However, this fact is still gnawing at Lucy’s head as she leaves. Flynn could very easily be Rittenhouse, just because they like to have a monopoly on force and/or weapons of any kind, and certainly don’t give a Thomas Crapper whether or not it’s legal. But they have also always preferred to go the shadow-in-the-halls-of-power route. Recruit important people in high-ranking positions, get the system to work for them, turn the institutional wheels to their own advantage, rather than operate as rogues or outlaws. Rittenhouse is the law, that’s their strength. They make it, they are its organization and its enforcement. They’re much more likely to be using the automatons as their lethal weapon, in other words, rather than getting guns to destroy them. Flynn could be buying up the guns on Rittenhouse’s behalf in order to get rid of them, thus making it harder for the masses to oppose the tocker takeover, but it’s just strange enough that Lucy frowns. No matter what Dooley has said, she wants to know more.
By the time she climbs up the stairs from the Croft and emerges into Covent Garden, it’s midmorning, and London is awake and teeming with noisy, dirty, colorful life. Dodging past taverns, tenements, general stores, guildhalls, gentlemen’s clubs, booksellers, banks, hurdy-gurdies, townhouses, telegraph offices, tea shops, cemeteries, churches, more churches, insurance companies, statues, streetlamps, sideshows, park squares, museums, and houses of ill-repute, not to mention the countless boys flogging the Times or the Telegraph or other bastions of considerably yellower journalism, Lucy tries to think how to do some more digging without being totally obvious. She can’t get too far off track with her other little project either, but she can’t walk straight into Westminster and ask if anyone here is an agent for a dangerous American secret society. It’s always been hard hunting Rittenhouse, but here she feels like she’s doing it with a blindfold on and both hands tied behind her back.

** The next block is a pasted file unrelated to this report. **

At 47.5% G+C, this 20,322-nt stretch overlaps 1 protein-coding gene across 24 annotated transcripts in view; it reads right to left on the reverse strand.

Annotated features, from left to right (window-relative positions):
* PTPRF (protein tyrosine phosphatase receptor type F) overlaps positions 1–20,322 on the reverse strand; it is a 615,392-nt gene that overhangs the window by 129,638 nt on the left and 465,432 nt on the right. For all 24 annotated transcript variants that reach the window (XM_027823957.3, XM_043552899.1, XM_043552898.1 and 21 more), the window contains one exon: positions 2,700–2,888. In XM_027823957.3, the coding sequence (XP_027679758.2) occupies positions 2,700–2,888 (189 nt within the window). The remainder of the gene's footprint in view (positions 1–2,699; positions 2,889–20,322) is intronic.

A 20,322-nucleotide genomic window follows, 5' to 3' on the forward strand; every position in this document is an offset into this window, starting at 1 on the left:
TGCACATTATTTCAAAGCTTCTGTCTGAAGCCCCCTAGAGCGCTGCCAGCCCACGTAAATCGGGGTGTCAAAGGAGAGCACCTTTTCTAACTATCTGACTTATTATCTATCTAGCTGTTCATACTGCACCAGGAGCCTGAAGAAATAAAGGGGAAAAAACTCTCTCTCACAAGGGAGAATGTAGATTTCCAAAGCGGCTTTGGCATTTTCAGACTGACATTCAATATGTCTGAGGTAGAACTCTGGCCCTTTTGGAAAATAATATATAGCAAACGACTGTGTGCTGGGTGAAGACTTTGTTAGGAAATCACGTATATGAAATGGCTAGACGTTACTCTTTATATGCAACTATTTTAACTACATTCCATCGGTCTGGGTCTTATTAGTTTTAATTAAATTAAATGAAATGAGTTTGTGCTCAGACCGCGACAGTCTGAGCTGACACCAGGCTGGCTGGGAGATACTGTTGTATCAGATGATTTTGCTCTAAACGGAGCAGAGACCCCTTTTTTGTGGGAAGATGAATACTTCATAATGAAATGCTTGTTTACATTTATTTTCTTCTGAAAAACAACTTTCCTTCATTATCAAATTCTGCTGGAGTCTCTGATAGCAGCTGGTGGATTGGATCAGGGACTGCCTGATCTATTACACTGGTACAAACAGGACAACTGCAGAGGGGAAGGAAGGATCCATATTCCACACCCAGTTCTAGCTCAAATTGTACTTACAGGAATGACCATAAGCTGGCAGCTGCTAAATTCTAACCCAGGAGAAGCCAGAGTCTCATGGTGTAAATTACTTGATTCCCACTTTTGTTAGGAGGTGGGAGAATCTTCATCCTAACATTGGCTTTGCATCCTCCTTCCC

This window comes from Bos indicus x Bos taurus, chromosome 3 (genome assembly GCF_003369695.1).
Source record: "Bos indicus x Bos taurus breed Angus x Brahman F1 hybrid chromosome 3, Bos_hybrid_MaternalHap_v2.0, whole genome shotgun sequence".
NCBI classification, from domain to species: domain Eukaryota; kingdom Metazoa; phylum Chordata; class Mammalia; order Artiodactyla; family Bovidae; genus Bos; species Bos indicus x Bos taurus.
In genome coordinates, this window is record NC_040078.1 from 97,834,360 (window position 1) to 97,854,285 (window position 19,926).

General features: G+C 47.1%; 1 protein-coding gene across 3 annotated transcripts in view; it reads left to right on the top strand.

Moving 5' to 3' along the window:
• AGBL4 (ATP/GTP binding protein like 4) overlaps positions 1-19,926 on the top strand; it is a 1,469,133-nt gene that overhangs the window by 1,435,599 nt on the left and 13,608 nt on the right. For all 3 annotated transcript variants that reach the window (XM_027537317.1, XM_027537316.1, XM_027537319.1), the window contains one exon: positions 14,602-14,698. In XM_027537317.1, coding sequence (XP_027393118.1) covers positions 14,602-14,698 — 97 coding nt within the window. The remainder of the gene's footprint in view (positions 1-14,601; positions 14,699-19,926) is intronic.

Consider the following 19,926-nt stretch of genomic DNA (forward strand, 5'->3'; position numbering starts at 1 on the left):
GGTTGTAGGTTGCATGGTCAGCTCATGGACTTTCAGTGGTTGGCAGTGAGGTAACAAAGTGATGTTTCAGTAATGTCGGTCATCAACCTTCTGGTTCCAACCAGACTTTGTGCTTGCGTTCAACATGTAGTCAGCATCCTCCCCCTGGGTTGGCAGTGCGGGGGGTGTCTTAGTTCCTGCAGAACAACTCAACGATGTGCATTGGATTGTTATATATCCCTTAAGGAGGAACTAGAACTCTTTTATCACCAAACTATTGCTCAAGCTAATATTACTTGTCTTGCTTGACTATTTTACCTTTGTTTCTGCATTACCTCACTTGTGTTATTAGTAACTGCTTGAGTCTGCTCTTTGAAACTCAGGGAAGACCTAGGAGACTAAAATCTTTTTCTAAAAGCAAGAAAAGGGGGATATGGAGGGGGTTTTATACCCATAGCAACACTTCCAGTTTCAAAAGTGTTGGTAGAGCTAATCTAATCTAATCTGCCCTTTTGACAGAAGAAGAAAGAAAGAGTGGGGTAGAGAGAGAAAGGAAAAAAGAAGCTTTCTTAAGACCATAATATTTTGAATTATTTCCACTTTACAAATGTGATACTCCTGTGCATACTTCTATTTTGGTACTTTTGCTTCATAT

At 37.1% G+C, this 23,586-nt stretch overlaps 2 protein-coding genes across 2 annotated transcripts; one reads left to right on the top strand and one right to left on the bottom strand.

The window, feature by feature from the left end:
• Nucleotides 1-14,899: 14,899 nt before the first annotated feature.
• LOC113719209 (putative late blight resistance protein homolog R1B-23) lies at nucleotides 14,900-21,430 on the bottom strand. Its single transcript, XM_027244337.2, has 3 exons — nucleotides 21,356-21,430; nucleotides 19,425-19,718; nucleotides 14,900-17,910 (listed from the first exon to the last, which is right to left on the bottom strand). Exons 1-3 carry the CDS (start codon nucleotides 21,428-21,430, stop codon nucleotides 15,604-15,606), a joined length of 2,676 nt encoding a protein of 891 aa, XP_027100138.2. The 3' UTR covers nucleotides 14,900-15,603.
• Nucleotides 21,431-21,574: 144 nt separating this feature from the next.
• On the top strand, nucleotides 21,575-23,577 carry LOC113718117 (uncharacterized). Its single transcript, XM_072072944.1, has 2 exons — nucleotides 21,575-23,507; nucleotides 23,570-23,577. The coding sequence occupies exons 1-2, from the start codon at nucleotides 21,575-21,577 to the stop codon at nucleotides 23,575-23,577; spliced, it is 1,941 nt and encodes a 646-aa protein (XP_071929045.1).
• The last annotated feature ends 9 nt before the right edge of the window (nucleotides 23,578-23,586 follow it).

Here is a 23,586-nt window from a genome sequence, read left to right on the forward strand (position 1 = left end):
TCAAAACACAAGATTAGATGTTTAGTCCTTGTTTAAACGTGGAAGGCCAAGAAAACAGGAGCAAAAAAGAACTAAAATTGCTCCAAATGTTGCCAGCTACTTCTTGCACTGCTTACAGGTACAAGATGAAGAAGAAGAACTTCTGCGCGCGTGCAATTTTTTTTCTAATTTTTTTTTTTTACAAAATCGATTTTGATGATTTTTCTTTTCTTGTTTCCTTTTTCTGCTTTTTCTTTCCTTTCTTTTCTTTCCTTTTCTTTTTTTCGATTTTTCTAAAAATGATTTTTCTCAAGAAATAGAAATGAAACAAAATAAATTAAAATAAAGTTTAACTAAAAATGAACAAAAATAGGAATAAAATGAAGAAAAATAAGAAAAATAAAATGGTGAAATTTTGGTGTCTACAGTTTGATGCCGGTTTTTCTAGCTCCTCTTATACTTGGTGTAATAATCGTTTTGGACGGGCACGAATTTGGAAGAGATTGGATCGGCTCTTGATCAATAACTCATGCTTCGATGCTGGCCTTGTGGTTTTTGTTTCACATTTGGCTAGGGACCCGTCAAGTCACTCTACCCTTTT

Lucy stops to get a hot pasty for lunch, eats it while strolling down the Mall, and glances at the square grey oblong of Buckingham Palace at the end. Victoria has been queen for fifty years now; in fact, they celebrated her Golden Jubilee in much style and expense this past June. After a dip in popularity resulting from her decades of mourning and withdrawal from public life following Prince Albert’s death, she is once more a beloved, grandmotherly figure, prone to forming deep attachments to younger men – first John Brown, her Scottish equerry, and more recently to Abdul Karim, the Indian “Munshi.” If Rittenhouse was making some sort of play for her and her vast empire, wanted to make sure it was their sun that never set, would they send in a new favorite, a good-looking young fellow instructed on what to say and do to draw the aging queen’s attention? Disrupt Victoria’s attachment to Abdul before it becomes too deeply set (they only met a few months ago) and provide a more suitable (read: whiter) candidate for the tastes of the deeply starchy, conservative, and racist British court? It seems possible, at least.